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dp wont't get it into his thick head........

(57 Posts)
midlifehope Sun 10-Jul-16 06:21:45

....that leaving the back door unlocked and open throughout the night is a security risk.

We have 2 small dcs and I am often knackered so go to bed before dp at about 11pm (he goes at about 1am). When I wake up I find that he has left the back door open all night. Whilst we live in a 'safe' area, I think this is an idiotic thing to do. It makes me really angry. I have told him over and over to lock and shut doors before bed, but he doesn't listen. WTF can I do?

We have an elderly dog in the back room, who is incontinent. He thinks this will encourage her to toilet outside (it doesn't always).

I'm at the end of my tether with this.

isthistoonosy Sun 10-Jul-16 06:26:38

Fit a padlock lock the door when you bed and take the key to bed with you.

He sounds very annoying thought

Isetan Sun 10-Jul-16 06:30:16

Take the key away from him, the safety of your children is far more important. Stop waste time trying to get through to someone who doesn't care to listen.

ChaChaChaCh4nges Sun 10-Jul-16 06:31:45

I'd not be happy with a padlock in case of fire.

He knows, BTW. He just doesn't care, for some reason, so doesn't bother.

DontDeadOpenInside Sun 10-Jul-16 06:31:59

Is he for real? shock

VioletBam Sun 10-Jul-16 06:32:02

Lock it yourself. My DH goes to bed after me often and he always leaves the front door unlocked. It's shit but I have my own failings so I just take control of that one myself.

midlifehope Sun 10-Jul-16 06:32:23

I would essentially be locking him in then though, and he has a fear of that. Also he has a bedtime cigarette outside, so when I lock the door, he unlocks it again.

NinjaNora Sun 10-Jul-16 06:34:38

The dog being old and incontinent is an active issue he's trying to address, potential nasty people entering your house doesn't seem as likely to him than the dog seeing everywhere.

Why not help find a solution to weeing dog that doesn't involve leaving the door open? Puppy pads are just one suggestion, I'm sure the helpful people in the dog kennel section can help.

Calling him thick isn't going to help, he probably thinks you are a selfish cow for not wanting to help the dog. Try talking to each other about your concerns for the dogs well being and the kids safety and find a solution.

midlifehope Sun 10-Jul-16 06:38:24

he has said he will put his dog out in a suitable area. like the garage. with warm bedding. But it doesn't happen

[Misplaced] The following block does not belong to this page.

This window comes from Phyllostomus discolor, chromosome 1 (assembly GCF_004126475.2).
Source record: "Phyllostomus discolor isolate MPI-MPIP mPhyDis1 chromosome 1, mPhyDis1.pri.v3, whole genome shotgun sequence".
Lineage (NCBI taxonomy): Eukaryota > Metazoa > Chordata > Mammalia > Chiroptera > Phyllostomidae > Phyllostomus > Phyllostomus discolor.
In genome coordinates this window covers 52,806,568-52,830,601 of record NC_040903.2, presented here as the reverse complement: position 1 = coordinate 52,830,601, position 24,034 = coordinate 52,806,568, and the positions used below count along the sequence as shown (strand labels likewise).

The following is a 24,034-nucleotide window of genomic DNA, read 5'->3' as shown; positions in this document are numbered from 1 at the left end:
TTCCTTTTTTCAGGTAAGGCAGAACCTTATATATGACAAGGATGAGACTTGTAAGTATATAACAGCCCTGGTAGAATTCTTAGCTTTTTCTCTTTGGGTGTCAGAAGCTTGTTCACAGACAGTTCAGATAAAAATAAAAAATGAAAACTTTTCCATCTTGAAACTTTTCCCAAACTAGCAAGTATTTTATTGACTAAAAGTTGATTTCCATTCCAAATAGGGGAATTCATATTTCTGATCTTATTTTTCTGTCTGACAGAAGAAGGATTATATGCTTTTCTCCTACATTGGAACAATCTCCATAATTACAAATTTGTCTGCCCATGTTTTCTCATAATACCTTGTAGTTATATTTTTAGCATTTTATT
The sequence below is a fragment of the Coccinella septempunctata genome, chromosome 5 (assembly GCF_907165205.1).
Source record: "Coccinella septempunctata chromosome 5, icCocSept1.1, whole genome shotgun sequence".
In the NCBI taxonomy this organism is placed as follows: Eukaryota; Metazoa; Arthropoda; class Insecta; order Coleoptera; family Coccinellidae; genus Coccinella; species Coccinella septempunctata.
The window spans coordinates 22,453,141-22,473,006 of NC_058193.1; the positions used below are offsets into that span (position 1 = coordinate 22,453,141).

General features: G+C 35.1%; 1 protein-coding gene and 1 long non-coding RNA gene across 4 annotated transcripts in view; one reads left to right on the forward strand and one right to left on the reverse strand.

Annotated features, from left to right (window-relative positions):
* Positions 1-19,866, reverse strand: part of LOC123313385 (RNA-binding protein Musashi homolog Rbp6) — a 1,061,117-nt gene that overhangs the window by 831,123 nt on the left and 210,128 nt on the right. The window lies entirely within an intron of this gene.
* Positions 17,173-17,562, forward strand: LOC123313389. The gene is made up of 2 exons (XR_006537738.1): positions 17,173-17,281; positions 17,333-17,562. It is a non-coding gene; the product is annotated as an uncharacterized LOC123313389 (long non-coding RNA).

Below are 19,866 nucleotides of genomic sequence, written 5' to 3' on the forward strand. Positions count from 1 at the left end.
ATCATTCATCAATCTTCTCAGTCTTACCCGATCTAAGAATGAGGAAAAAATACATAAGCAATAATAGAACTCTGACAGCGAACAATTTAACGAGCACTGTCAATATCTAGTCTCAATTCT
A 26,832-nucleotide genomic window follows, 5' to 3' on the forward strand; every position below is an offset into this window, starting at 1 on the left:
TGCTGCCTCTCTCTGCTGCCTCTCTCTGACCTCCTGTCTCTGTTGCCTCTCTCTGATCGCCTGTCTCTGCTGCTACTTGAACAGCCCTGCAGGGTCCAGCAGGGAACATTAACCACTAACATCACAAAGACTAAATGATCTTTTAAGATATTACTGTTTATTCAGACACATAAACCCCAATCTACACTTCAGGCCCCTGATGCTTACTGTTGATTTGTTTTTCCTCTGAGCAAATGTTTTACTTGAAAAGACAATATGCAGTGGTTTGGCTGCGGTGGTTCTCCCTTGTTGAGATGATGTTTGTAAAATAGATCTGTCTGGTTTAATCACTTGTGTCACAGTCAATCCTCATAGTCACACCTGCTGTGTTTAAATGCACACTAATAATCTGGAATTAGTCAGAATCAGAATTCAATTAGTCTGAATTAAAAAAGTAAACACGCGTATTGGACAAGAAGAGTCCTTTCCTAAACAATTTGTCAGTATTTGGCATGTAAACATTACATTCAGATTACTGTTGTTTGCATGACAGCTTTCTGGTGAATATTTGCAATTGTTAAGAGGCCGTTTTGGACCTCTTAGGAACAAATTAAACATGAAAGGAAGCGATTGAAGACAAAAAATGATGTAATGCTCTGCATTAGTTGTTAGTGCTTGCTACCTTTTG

WorldsBiggestGrotbag Sun 10-Jul-16 06:40:16

His dog? Is it not a family pet?
Yes it is a security risk but calling him thick won't help.

midlifehope Sun 10-Jul-16 06:41:17

No it's 'his' dog, I have 2 dogs too.

midlifehope Sun 10-Jul-16 06:43:06

But I do most of the dog feeding, cleaning up, walking etc.

I'm just livid when I wake up and see the back door open again, putting my dcs at risk and invalidating any house insurance. Last night I didn't feel safe, so I ended up locking my bedroom door (with the 2 dcs in my bed) and he slept in the spare room.

NinjaNora Sun 10-Jul-16 06:57:22

Your language is very telling, my not our dog, children, insurance...

Sounds like you see bigger relationship issues than a dog or an unlocked door.

NinjaNora Sun 10-Jul-16 06:58:04

I meant 'my bedroom' not 'my insurance'

Theearthmoved Sun 10-Jul-16 06:58:53

If he leaves the door open for the dog, you mean he leaves it wide open so the dog can go in and out? No I wouldn't be happy if that was the case although I am a bit casual about locked doors myself.

Theearthmoved Sun 10-Jul-16 07:00:03

Have you been living together long? It sounds like you are unhappy with him being there.

BoomBoomsCousin Sun 10-Jul-16 07:00:22

It's not really much of a security risk for your DC. For your property, yes. But criminals don't go around trying door handles I the hope they'll find a couple of kids in bed. You are putting your kids at greater risk of harm every time you put them in a car. So maybe it's the hyperbole of talking about risk to your DCs that has him nodding and smiling and then ignoring you?

But it sucks to be burgled, maybe a calm discussion about how to help the dog without making that more likely would be more effective?

DoubleCarrick Sun 10-Jul-16 07:05:30

I think getting this worked up about an open door might not be helping the situation. Are you able to sit down and have a calm conversation with him about it?

midlifehope Sun 10-Jul-16 07:06:04

Yes theearthmooved completely open! Not even just agar.

JudyCoolibar Sun 10-Jul-16 07:10:39

Can't you put the dog in the garage before you go to bed? Or can you put a lock on the back room door, so that if anyone got in they couldn't get any further than the back room?

So far as your DH's evening smoke is concerned, surely the answer is for him to go out of the front door?

KERALA1 Sun 10-Jul-16 07:11:22

Explain it would invalidate your insurance ?

VioletBam Sun 10-Jul-16 07:12:30

What about a dog flap?

midlifehope Sun 10-Jul-16 07:13:13

kerala1 if you got burgled and there was no forced entry because the back door was open, that would invalidate a claim.

midlifehope Sun 10-Jul-16 07:14:37

Violet, good idea, but to be honest, she would lack the agility to get through a dog flap. She's really on her last legs!

ScarletForYa Sun 10-Jul-16 07:15:53

Lock the door yourself, take the key to bed. He can have his cigarette out the front and the dog is his problem.

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